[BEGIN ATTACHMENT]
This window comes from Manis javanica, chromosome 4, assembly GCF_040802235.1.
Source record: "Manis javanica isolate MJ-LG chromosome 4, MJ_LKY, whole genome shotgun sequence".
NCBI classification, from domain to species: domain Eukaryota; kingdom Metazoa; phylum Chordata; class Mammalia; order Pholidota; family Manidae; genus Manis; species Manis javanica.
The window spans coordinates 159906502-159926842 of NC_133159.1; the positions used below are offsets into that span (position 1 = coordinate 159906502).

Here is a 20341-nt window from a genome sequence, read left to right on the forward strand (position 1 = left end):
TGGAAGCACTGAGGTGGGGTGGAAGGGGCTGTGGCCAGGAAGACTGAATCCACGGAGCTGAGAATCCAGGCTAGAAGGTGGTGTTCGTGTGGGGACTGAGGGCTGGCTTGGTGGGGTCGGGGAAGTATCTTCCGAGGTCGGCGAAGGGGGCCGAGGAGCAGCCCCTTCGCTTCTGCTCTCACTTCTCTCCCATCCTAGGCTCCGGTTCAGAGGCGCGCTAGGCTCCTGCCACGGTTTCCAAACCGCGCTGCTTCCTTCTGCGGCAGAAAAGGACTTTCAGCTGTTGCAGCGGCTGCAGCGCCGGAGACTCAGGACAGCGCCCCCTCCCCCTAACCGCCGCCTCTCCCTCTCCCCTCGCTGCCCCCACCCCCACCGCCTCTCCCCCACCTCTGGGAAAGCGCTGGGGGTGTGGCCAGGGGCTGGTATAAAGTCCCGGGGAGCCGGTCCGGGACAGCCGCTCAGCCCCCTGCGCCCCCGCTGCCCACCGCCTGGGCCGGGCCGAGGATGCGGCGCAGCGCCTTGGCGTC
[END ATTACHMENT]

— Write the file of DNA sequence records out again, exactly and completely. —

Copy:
This window comes from Manis javanica, chromosome 4, assembly GCF_040802235.1.
Source record: "Manis javanica isolate MJ-LG chromosome 4, MJ_LKY, whole genome shotgun sequence".
NCBI classification, from domain to species: domain Eukaryota; kingdom Metazoa; phylum Chordata; class Mammalia; order Pholidota; family Manidae; genus Manis; species Manis javanica.
The window spans coordinates 159906502-159926842 of NC_133159.1; the positions used below are offsets into that span (position 1 = coordinate 159906502).

Here is a 20341-nt window from a genome sequence, read left to right on the forward strand (position 1 = left end):
TGGAAGCACTGAGGTGGGGTGGAAGGGGCTGTGGCCAGGAAGACTGAATCCACGGAGCTGAGAATCCAGGCTAGAAGGTGGTGTTCGTGTGGGGACTGAGGGCTGGCTTGGTGGGGTCGGGGAAGTATCTTCCGAGGTCGGCGAAGGGGGCCGAGGAGCAGCCCCTTCGCTTCTGCTCTCACTTCTCTCCCATCCTAGGCTCCGGTTCAGAGGCGCGCTAGGCTCCTGCCACGGTTTCCAAACCGCGCTGCTTCCTTCTGCGGCAGAAAAGGACTTTCAGCTGTTGCAGCGGCTGCAGCGCCGGAGACTCAGGACAGCGCCCCCTCCCCCTAACCGCCGCCTCTCCCTCTCCCCTCGCTGCCCCCACCCCCACCGCCTCTCCCCCACCTCTGGGAAAGCGCTGGGGGTGTGGCCAGGGGCTGGTATAAAGTCCCGGGGAGCCGGTCCGGGACAGCCGCTCAGCCCCCTGCGCCCCCGCTGCCCACCGCCTGGGCCGGGCCGAGGATGCGGCGCAGCGCCTTGGCGTC